Sheriff Paul Babeu of Pinal County, Ariz., said that Attorney General Eric Holder’s recent attacks on his colleague, Sheriff Joe Arpaio of Maricopa County, Ariz., were an attempt to take public attention off of Operation Fast and Furious.
“The fact [that the Department of Justice] chose today to release their findings was only done to take the attention away from themselves,” Babeu said in a press release, according to Sonoran News. “Today marks the one year anniversary since the murder of U.S. Border Patrol Agent Brian Terry.”
Holder’s DOJ announced on December 15 that it “had reasonable cause to believe” Arpaio’s office was discriminating against Latinos.
Maricopa County Sheriff’s Office’s “systematic disregard for basic constitutional protections has created a wall of distrust between the sheriff’s office and large segments of the community, which dramatically compromises the ability to protect and serve the people,” Thomas Perez, assistant atorney general for the DOJ’s Civil Rights Division, said in a statement.
On Dec. 15, 2010, Terry was murdered with Operation Fast and Furious weapons. Babeu said that he is suspicious because the DOJ released the details of its three-year investigation “within 12 hours of the Terry family having announced they want justice against all of those responsible for Operation Fast and Furious.”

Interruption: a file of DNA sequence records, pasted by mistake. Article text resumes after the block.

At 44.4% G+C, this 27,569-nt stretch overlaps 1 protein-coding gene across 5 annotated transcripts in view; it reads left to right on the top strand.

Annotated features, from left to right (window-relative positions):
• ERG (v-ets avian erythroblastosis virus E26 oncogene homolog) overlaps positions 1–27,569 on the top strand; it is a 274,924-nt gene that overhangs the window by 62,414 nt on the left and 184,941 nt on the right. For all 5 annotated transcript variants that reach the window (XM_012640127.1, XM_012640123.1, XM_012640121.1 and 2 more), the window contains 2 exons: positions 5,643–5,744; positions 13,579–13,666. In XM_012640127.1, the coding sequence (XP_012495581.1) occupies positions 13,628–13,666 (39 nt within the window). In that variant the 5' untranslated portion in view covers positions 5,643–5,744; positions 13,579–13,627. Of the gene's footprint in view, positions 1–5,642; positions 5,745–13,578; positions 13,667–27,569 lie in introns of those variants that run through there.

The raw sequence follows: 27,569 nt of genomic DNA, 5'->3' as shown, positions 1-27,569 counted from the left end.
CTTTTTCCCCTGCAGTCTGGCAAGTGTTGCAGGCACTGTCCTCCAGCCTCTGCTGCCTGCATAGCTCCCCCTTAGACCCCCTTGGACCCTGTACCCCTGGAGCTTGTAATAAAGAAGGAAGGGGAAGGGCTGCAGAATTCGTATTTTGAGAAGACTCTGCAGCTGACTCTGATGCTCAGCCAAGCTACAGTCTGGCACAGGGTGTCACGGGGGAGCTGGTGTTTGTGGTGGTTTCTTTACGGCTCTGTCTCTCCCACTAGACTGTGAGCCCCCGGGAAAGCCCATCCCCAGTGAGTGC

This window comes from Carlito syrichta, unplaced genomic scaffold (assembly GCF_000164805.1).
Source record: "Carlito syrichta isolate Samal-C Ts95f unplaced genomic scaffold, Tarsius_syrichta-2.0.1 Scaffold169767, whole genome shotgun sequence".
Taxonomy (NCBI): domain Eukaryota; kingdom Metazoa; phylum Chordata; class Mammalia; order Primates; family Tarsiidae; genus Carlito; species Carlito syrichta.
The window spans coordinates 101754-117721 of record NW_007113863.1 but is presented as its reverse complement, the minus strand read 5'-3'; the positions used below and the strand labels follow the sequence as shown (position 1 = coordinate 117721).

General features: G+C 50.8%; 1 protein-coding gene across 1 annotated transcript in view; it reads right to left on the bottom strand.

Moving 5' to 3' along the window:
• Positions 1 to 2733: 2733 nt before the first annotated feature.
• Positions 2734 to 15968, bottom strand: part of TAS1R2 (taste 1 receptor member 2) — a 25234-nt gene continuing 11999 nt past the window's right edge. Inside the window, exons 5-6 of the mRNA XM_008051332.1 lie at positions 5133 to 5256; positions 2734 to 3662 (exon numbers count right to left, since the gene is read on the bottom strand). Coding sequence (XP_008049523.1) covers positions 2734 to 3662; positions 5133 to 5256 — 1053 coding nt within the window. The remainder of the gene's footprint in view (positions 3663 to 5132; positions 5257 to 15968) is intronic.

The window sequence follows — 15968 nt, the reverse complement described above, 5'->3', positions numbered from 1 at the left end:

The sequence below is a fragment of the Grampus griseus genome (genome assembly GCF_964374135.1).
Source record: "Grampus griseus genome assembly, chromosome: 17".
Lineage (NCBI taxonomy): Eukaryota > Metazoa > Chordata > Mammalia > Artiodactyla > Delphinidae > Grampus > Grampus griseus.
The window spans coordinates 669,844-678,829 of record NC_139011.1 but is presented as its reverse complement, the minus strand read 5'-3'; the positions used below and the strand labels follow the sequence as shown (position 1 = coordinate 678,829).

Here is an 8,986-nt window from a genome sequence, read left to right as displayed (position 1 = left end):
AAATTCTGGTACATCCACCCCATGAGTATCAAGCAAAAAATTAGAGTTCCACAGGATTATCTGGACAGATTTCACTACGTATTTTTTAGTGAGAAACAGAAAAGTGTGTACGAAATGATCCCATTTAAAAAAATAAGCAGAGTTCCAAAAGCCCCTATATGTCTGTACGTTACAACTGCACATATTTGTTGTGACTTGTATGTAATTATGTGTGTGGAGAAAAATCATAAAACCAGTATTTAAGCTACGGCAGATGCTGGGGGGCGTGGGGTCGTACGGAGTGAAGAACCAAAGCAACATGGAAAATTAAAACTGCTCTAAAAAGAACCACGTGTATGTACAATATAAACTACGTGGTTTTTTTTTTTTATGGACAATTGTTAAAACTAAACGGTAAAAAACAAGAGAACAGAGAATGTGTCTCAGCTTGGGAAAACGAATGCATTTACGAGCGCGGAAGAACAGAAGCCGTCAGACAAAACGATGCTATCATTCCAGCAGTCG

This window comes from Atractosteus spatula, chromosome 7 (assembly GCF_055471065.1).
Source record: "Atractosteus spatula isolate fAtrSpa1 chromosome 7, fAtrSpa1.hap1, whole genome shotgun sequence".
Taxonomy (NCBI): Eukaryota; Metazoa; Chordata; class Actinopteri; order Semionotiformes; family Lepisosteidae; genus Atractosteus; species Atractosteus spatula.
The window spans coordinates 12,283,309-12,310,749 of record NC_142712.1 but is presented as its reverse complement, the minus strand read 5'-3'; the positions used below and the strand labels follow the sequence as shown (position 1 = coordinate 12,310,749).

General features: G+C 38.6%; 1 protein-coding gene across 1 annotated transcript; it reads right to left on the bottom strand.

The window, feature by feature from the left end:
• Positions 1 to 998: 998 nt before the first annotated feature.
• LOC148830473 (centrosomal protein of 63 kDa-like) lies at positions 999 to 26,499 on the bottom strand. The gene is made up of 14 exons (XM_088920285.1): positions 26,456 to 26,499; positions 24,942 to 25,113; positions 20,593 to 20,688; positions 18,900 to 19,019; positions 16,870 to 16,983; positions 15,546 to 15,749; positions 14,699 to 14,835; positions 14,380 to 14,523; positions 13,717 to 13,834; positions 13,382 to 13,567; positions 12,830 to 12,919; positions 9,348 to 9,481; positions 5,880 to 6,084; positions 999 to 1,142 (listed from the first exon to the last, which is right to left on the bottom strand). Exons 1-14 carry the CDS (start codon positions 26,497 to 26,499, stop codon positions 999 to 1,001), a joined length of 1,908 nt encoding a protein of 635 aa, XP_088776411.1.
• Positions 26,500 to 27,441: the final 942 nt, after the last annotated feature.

Mere hours before the DOJ took the findings of its Arpaio investigation public, Terry’s family called for criminal charges to be filed against all responsible for Operation Fast and Furious and for Terry’s murder, including Obama administration officials.
Fast and Furious was a program of the Bureau of Alcohol, Tobacco, Firearms and Explosives, overseen by the DOJ. It sent thousands of weapons to Mexican drug cartels via straw purchasers — people who legally purchase guns in the United States with the known intention of illegally trafficking them somewhere else.
At least 300 people in Mexico were killed with Fast and Furious weapons, as was Terry. The identities of the Mexican victims are unknown.